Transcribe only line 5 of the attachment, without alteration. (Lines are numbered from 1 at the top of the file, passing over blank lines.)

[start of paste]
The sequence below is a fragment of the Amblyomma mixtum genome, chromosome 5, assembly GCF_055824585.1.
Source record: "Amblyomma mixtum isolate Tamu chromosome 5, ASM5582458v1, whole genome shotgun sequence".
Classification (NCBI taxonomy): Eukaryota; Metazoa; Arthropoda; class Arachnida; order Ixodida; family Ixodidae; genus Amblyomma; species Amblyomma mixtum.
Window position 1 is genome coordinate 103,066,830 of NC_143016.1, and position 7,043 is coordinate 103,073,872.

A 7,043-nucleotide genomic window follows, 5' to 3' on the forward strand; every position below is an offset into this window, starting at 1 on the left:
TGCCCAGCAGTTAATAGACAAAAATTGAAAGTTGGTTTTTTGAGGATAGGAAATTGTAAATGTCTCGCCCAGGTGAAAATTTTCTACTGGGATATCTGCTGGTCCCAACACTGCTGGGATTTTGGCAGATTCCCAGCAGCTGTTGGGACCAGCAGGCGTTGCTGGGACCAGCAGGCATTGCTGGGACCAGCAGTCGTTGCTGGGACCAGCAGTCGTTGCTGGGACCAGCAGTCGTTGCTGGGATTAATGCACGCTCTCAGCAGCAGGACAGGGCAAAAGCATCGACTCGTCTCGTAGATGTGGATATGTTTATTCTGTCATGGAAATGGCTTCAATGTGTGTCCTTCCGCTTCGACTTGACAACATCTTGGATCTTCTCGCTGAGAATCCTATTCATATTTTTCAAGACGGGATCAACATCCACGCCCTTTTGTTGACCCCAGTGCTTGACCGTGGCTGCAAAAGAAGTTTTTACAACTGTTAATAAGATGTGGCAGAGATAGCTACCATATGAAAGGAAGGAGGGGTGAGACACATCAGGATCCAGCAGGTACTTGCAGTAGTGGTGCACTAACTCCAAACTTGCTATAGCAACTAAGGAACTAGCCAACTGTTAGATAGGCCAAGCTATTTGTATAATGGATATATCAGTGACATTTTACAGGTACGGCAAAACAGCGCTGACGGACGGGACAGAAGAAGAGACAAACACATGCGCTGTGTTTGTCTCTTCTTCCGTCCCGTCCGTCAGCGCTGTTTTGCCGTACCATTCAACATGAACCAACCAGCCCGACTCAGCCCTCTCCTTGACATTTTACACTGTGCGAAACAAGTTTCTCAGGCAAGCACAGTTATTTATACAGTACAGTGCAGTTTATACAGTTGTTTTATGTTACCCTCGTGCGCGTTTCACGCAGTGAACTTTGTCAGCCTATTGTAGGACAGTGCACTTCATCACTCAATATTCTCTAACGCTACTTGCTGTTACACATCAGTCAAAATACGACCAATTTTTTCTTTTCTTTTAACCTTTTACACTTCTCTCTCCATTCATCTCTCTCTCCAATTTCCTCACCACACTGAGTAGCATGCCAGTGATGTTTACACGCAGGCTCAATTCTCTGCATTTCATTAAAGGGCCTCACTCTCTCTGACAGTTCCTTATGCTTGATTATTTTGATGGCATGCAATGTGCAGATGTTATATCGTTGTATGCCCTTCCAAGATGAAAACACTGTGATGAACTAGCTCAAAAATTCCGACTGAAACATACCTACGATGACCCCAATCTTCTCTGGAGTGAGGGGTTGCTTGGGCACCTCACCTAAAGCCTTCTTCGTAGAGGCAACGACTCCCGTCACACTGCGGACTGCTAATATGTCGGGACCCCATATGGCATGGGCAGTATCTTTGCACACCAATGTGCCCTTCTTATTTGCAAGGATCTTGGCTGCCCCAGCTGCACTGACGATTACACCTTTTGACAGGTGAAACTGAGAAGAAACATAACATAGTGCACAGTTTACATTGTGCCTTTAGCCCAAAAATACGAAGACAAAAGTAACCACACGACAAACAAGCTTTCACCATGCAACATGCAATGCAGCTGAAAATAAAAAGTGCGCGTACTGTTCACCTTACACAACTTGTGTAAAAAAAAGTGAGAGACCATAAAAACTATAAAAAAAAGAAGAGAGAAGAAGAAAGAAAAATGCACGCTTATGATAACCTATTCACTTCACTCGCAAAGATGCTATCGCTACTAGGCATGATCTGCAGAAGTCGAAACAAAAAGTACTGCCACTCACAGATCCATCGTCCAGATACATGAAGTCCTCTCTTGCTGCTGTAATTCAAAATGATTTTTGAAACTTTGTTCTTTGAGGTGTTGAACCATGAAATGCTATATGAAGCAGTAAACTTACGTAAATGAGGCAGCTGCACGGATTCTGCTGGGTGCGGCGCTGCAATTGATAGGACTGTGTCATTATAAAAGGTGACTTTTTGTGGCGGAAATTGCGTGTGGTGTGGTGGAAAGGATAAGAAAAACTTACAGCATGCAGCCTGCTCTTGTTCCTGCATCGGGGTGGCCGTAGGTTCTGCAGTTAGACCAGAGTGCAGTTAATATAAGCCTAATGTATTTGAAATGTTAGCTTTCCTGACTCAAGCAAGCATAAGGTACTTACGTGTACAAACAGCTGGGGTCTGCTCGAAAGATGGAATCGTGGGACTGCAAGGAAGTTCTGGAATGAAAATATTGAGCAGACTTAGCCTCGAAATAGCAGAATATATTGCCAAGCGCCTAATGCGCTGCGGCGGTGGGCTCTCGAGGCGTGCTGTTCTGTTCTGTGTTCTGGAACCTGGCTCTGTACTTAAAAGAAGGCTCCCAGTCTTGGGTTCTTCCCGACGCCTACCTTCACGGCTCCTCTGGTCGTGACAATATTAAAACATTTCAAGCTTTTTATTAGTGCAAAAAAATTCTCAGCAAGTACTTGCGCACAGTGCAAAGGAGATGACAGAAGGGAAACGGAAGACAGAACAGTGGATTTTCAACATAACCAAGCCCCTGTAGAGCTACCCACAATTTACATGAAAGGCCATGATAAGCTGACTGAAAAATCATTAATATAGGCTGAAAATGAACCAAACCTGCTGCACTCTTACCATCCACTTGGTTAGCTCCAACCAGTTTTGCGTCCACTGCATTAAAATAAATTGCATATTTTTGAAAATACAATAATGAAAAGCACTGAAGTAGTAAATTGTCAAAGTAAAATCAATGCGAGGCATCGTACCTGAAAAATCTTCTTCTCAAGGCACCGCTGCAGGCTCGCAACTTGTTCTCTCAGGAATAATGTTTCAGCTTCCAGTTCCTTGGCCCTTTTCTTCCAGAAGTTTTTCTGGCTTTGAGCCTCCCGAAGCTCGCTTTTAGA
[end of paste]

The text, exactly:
A 7,043-nucleotide genomic window follows, 5' to 3' on the forward strand; every position below is an offset into this window, starting at 1 on the left: